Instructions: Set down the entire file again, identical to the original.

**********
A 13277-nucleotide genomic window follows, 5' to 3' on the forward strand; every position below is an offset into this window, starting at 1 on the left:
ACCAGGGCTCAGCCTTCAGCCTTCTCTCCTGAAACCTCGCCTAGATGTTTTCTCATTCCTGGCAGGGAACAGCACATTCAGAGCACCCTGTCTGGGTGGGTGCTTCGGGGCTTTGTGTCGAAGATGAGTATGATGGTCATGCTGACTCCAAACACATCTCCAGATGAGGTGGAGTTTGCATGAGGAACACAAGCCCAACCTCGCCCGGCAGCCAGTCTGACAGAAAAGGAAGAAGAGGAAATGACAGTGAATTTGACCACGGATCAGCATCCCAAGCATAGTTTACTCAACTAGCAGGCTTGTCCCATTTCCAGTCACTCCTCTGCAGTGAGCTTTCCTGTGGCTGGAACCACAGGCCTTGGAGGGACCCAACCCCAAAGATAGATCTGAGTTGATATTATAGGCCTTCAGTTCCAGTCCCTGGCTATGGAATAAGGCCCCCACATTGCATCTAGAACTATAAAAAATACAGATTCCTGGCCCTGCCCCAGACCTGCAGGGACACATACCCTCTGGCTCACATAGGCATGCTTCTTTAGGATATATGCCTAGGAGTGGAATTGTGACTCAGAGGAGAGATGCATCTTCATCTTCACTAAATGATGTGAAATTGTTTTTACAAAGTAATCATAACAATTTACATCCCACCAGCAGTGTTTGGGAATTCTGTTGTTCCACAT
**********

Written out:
A 13277-nucleotide genomic window follows, 5' to 3' on the forward strand; every position below is an offset into this window, starting at 1 on the left:
ACCAGGGCTCAGCCTTCAGCCTTCTCTCCTGAAACCTCGCCTAGATGTTTTCTCATTCCTGGCAGGGAACAGCACATTCAGAGCACCCTGTCTGGGTGGGTGCTTCGGGGCTTTGTGTCGAAGATGAGTATGATGGTCATGCTGACTCCAAACACATCTCCAGATGAGGTGGAGTTTGCATGAGGAACACAAGCCCAACCTCGCCCGGCAGCCAGTCTGACAGAAAAGGAAGAAGAGGAAATGACAGTGAATTTGACCACGGATCAGCATCCCAAGCATAGTTTACTCAACTAGCAGGCTTGTCCCATTTCCAGTCACTCCTCTGCAGTGAGCTTTCCTGTGGCTGGAACCACAGGCCTTGGAGGGACCCAACCCCAAAGATAGATCTGAGTTGATATTATAGGCCTTCAGTTCCAGTCCCTGGCTATGGAATAAGGCCCCCACATTGCATCTAGAACTATAAAAAATACAGATTCCTGGCCCTGCCCCAGACCTGCAGGGACACATACCCTCTGGCTCACATAGGCATGCTTCTTTAGGATATATGCCTAGGAGTGGAATTGTGACTCAGAGGAGAGATGCATCTTCATCTTCACTAAATGATGTGAAATTGTTTTTACAAAGTAATCATAACAATTTACATCCCACCAGCAGTGTTTGGGAATTCTGTTGTTCCACAT